Preinstalled software included: Google Chrome, Absolute Data Protect, OneKey Recovery, Office, Adobe Reader, and ooVoo.

MSRP for this model back when I received it $799.99; prices for the current models -- the main difference I'm seeing is Windows 8 rather than Windows 7 -- are comparable on the Lenovo site are similar -- although I'm also seeing some $100-or-more-off sale prices on the Lenovo site, and NewEgg.com has i3-based Win7 and Win8 ones on sale as I look (first week of February 2013) in the $539-$549 range -- about 25% off.

Oddly, the Lenovo purchase page has no hardware configuration options to choose from. On NewEgg.com, I'm seeing U310 models with Intel i3, i5 and i7 processors. But no RAM or disk choices.

In terms of aftermarket RAM upgrades, Crucial.com's free System Scanner tool says the U310 has only a single memory slot, and that the maximum memory is 8GB... which Crucial offers, for $47.99. (Kingston's 8GB for the U310 is, depending on who you buy it through, somewhere between $50-ish and $80-ish.) I'd go for one of these without a second thought. SSD? Harder call, given the 32GB already there, but that's worth considering.

PUTTING THE LENOVO IDEAPAD U310 THROUGH ITS PACES

The U310 is intended for media consumption, along with standard web, email, and Word/PowerPoint/Excel stuff. It's no surprise that it handled all of these easily.

Web browsing, using FireFox, Internet Explorer, and Google Chrome, no sweat. Ditto some Microsoft Word, TextPad (the text editor I typically use), Putty (the SSH client for reading my email). No surprises. I also installed some "gadgets" like a clock display, and performance meters for CPU, battery and network.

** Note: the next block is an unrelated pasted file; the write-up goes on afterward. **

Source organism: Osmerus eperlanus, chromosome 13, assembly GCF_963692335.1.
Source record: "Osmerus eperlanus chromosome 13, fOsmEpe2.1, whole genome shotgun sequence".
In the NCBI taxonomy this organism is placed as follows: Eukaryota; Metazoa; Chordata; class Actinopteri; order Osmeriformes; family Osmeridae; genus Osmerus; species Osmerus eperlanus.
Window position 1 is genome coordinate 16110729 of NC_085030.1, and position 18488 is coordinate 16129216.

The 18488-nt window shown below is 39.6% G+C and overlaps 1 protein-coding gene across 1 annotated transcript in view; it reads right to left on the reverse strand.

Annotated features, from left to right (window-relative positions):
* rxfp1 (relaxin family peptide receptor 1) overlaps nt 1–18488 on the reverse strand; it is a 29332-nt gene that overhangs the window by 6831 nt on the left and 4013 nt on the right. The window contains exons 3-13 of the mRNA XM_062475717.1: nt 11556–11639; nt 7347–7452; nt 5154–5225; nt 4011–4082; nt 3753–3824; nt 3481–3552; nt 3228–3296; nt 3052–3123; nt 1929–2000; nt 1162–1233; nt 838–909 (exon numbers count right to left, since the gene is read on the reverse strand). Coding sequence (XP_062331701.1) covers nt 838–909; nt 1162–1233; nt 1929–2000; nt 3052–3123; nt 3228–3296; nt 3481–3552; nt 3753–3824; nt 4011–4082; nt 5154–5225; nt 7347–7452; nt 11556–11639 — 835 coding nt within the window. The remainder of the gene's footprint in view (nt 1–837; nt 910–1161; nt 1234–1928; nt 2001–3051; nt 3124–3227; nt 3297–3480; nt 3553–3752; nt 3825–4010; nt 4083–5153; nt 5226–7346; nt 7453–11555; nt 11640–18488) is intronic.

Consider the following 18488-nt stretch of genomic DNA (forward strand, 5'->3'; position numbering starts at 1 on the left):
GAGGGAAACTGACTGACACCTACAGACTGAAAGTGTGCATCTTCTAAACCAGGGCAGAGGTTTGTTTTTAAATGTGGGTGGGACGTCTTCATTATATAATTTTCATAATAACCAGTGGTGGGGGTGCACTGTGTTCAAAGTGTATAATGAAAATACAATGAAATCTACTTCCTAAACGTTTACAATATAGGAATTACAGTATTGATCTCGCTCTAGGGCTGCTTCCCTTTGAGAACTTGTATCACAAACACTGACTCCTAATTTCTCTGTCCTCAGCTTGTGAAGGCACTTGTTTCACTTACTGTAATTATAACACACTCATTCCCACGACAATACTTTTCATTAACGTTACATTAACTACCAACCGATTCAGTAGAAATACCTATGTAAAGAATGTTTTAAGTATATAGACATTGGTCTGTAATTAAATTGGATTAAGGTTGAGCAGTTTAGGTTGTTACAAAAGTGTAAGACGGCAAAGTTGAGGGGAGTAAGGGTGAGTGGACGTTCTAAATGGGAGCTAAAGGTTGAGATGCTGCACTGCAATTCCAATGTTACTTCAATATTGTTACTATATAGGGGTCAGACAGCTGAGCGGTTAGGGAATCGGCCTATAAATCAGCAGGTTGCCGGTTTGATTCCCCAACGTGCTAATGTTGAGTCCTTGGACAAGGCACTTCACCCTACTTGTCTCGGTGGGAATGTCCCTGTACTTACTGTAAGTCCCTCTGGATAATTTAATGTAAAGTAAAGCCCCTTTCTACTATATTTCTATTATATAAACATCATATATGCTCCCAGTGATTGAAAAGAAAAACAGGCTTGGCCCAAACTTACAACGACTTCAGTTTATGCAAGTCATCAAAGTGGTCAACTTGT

On the media side, listening to Pandora "radio" audio, watching an episode or two of TV that I'd failed to DVR, and a handful of movie trailers, like THE HOBBIT, LES MISERABLES, STAR TREK INTO DARKNESS, THE GREAT GATSBY, THE LONG RANGER). Again, no sweat. Mostly this was streaming; out of curiosity, I tried for the extended IRON MAN 3 preview -- 108MB downloaded within 10 or 15 seconds.

On all these, the color and sound was pretty good. The viewing angle is good enough that two friendly people can watch something, but I wouldn't count on wider-spread crowd having a good view.

Speaking of speedy, I can't tell whether that 32GB of SSD/flash cache improves performance, but wake-up from sleep mode is delightfully quick -- seconds, not fractional-minutes.

All in all, this Lenovo IdeaPad U310 is a nice machine. It's no ThinkPad, but that's not a criticism, just a druther. Particularly given the sale prices I'm seeing, you'd be getting a good machine for your money -- and the ThinkPad that I really want doesn't have a classic ThinkPad-style keyboard either.

Daniel P. Dern is an independent technology writer. He can be reached at dern@pair.com. His web site is www.dern.com and his technology blog is Return to Index